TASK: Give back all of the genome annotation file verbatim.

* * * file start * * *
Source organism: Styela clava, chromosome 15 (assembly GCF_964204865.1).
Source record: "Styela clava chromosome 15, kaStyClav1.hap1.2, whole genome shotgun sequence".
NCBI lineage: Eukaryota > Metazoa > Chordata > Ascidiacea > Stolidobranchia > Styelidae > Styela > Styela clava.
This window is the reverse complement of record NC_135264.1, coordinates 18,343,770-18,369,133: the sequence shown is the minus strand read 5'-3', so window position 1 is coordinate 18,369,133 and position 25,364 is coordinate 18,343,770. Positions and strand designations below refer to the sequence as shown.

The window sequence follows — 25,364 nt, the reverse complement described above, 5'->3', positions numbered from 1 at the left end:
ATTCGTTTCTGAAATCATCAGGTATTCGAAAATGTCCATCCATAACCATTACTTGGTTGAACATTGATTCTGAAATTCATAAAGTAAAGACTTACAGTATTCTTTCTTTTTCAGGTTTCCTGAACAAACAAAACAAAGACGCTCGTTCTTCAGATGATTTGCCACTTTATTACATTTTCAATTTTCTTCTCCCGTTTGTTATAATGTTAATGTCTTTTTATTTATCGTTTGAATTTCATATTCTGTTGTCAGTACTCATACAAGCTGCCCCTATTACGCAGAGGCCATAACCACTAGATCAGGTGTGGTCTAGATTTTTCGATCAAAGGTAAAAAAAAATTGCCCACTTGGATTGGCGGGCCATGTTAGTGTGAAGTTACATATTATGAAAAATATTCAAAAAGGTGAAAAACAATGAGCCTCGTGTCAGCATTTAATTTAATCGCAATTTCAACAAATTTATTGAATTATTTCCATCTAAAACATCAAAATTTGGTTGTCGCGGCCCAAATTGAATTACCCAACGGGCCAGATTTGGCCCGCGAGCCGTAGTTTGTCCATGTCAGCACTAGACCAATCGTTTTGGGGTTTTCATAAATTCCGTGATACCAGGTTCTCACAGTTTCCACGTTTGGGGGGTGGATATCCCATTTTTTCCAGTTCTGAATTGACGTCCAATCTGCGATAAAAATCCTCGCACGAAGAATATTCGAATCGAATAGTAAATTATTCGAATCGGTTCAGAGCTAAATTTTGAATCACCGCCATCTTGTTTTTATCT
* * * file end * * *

Source organism: Styela clava, chromosome 15 (assembly GCF_964204865.1).
Source record: "Styela clava chromosome 15, kaStyClav1.hap1.2, whole genome shotgun sequence".
NCBI lineage: Eukaryota > Metazoa > Chordata > Ascidiacea > Stolidobranchia > Styelidae > Styela > Styela clava.
This window is the reverse complement of record NC_135264.1, coordinates 18,343,770-18,369,133: the sequence shown is the minus strand read 5'-3', so window position 1 is coordinate 18,369,133 and position 25,364 is coordinate 18,343,770. Positions and strand designations below refer to the sequence as shown.

The window sequence follows — 25,364 nt, the reverse complement described above, 5'->3', positions numbered from 1 at the left end:
ATTCGTTTCTGAAATCATCAGGTATTCGAAAATGTCCATCCATAACCATTACTTGGTTGAACATTGATTCTGAAATTCATAAAGTAAAGACTTACAGTATTCTTTCTTTTTCAGGTTTCCTGAACAAACAAAACAAAGACGCTCGTTCTTCAGATGATTTGCCACTTTATTACATTTTCAATTTTCTTCTCCCGTTTGTTATAATGTTAATGTCTTTTTATTTATCGTTTGAATTTCATATTCTGTTGTCAGTACTCATACAAGCTGCCCCTATTACGCAGAGGCCATAACCACTAGATCAGGTGTGGTCTAGATTTTTCGATCAAAGGTAAAAAAAAATTGCCCACTTGGATTGGCGGGCCATGTTAGTGTGAAGTTACATATTATGAAAAATATTCAAAAAGGTGAAAAACAATGAGCCTCGTGTCAGCATTTAATTTAATCGCAATTTCAACAAATTTATTGAATTATTTCCATCTAAAACATCAAAATTTGGTTGTCGCGGCCCAAATTGAATTACCCAACGGGCCAGATTTGGCCCGCGAGCCGTAGTTTGTCCATGTCAGCACTAGACCAATCGTTTTGGGGTTTTCATAAATTCCGTGATACCAGGTTCTCACAGTTTCCACGTTTGGGGGGTGGATATCCCATTTTTTCCAGTTCTGAATTGACGTCCAATCTGCGATAAAAATCCTCGCACGAAGAATATTCGAATCGAATAGTAAATTATTCGAATCGGTTCAGAGCTAAATTTTGAATCACCGCCATCTTGTTTTTATCT